But that’s not to say that I didn’t like this film. It potters along quite nicely and gives a good idea of what went in to the early years of the McDonald’s empire. Keaton’s performance as well as Nick Offerman and John Carroll Lynch all help to bring something to their characters and make the film totally watchable. I defy anyone to watch this and not come out of it loving the brotherly bond between Dick and Mac. The scenes where they recount their tale are some of the best scenes in the film. There is a sense of nostalgia within this tale that adds to the charm but the overall story is something that is more than relevant today. It speaks of a long forgotten time in American history but, in an age of Donald Trump, shows that, when it comes to money, it isn’t the good guys who always win the day.

If I had one major criticism, it’s the way in which The Founder handles Kroc’s personal life. He starts the film married to Ethel (Laura Dern) who waits at home whilst her husband tours the country. She has to put up with his schemes and the risk he makes to their fiances without causing too much of a fuss. It’s a waste of time role for someone like Dern and Ethel makes little impact on the story. Which is fine because as soon as Ray meets Joan (Linda Cardellini) he drops her pretty quickly. Although, we don’t see much of his life with Joan besides a bit of seductive milkshake making. The romance plot just feels as though it was tacked on to the story without any real idea of how it would work together. It doesn’t add much to the narrative and, to make any real impact, needed to be more fleshed out. Still, it certainly doesn’t make the film any worse… just a bit messier.

The Founder wasn’t created in the hope of making more money for McDonald’s nor was it made to try and dissuade viewers from visiting the fast food chain. It is a simple biopic about a man who majorly influenced the business world. It’s not exactly hard-hitting but there is enough included to get a picture of who Ray Kroc really was. It’s almost impossible not to see connections between him and the man currently residing in the White House. Maybe this film works because the timing is so pertinent but I enjoyed this film. Seeing Kroc’s image of himself as the self-made man play out against his actual ruthless approach is wonderful but, if I’m brutally honest, a bit weak. If only the punches had landed that little bit harder.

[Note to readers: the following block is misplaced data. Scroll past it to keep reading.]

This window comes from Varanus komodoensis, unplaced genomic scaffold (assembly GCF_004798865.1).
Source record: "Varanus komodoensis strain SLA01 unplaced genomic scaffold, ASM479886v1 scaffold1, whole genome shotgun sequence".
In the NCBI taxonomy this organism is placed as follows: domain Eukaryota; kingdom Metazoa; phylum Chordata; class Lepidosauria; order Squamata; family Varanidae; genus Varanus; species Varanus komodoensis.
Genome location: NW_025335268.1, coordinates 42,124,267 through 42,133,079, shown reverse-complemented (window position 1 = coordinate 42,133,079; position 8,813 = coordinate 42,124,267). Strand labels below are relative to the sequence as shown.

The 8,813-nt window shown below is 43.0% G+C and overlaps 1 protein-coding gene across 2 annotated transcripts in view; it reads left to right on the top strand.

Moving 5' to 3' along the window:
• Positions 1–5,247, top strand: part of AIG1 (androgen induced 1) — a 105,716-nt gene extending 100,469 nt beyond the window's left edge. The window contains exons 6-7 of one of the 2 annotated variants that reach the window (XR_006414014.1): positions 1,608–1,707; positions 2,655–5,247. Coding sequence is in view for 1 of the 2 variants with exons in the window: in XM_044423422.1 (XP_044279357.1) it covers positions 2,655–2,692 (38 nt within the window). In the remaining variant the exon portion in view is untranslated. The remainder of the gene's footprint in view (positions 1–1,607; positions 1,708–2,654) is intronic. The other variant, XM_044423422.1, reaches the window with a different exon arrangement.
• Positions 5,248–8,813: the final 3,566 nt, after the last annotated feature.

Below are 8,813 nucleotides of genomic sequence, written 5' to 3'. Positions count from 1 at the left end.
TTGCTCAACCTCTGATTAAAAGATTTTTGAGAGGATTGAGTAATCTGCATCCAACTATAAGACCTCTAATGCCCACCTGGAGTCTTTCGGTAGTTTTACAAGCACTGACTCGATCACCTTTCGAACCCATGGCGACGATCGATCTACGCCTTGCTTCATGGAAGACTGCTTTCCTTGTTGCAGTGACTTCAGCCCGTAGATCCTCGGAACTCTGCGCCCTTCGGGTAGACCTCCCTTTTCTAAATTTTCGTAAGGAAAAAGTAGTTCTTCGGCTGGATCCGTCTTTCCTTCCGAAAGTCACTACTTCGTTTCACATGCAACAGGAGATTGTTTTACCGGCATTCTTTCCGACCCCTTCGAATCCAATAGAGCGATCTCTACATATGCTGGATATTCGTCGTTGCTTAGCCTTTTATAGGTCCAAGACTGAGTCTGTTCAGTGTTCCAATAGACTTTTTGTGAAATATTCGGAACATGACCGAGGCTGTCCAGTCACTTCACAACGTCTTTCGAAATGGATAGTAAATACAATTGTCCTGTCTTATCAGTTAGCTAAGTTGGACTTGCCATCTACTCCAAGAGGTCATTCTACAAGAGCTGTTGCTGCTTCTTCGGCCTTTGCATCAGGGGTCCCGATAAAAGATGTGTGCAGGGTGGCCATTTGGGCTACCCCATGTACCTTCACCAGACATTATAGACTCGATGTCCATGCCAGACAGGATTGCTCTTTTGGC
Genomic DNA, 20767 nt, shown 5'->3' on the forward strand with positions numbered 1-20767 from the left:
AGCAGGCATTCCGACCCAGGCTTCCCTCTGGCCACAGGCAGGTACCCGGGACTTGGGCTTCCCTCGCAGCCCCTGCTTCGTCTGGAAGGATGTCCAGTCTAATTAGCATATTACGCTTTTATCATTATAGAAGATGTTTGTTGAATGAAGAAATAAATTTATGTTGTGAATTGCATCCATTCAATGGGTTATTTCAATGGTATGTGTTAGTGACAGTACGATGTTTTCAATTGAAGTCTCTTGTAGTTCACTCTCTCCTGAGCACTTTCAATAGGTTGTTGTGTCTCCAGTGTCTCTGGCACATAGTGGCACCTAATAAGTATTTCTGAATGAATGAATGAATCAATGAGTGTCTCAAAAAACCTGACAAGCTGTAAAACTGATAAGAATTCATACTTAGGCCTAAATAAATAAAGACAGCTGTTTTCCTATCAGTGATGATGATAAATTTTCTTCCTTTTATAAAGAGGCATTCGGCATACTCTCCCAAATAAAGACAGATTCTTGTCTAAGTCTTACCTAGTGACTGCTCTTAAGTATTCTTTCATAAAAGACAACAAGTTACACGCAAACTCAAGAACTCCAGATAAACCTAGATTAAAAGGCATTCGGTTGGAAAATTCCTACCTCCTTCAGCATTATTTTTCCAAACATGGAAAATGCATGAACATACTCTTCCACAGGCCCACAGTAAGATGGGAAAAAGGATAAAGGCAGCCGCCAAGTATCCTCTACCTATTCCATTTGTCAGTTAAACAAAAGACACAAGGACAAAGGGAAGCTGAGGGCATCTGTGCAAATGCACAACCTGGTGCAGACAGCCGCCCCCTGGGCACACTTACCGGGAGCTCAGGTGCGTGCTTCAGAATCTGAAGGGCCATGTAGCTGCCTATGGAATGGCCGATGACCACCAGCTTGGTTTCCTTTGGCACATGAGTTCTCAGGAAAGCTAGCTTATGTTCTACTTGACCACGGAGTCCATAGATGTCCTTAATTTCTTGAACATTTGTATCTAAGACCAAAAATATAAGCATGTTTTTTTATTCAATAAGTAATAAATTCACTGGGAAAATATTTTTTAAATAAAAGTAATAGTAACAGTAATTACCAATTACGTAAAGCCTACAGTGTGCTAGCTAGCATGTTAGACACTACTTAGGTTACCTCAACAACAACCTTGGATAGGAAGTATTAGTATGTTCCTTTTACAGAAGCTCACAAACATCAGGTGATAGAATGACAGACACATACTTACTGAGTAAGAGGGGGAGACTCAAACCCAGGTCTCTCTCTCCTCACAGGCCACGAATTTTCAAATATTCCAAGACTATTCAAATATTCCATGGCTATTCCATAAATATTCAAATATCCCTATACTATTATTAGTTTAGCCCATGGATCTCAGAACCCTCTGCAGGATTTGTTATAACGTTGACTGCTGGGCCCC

Tuesday’s Reviews: Lincoln in the Bardo by George Saunders

audiobook, books, fucking sad, fucking weird, Nick Offerman, original, reviews

When I was preparing my ‘Most Anticipated Books of 2017′ list, I kept seeing loads of people eagerly awaiting the release of George Saunders’ first novel. I didn’t add the book to my list, though, because I wasn’t sure I’d be interested. I enjoy history but I don’t know a great deal about the intricacies of American history. Only the bits that have been directly tied up with British history really. I mean I know the basics but I can’t tell you a great deal about Abraham Lincoln apart from, you know, the Civil War and slavery thing. So a novel that delved into an untold story of his private life really didn’t seem as though it was for me. Until I discovered the audiobook, anyway. I was interested as soon as I read the name Nick Offerman but it just kept getting better. I mean pretty much everyone is in this bloody audiobook. It’s amazing. So I used one of my credits to buy the thing and I’m really glad I did. I’ve still never seen a copy of the actual book so this will review be entirely based on the audiobook. However, I’d encourage anyone to get it for sheer entertainment value. If you’ve read the book or not.
On the surface, Lincoln in the Bardo sounds like an incredibly simple and narrow narrative idea. It takes place over the course of one night: precisely the night of the 22nd of February 1862. Only 2 days earlier, Willie Lincoln, the 11 year old son of President Abraham Lincoln, had died of typhoid fever and is now interred in a crypt in the Georgetown cemetery. With his wife having taken to her bed in grief, Lincoln makes a final visit to his beloved son’s final resting place. It comes from a tale that was printed in newspapers at the time, that Lincoln would occasionally sneak away from the White House in order to hold the body of his dead son. Saunders was intrigued by the idea and has spent years researching in order to tell the tale. All so simple but sad so far, right? Well, Saunders has found a way to take this story of grief and present it in an innovative way.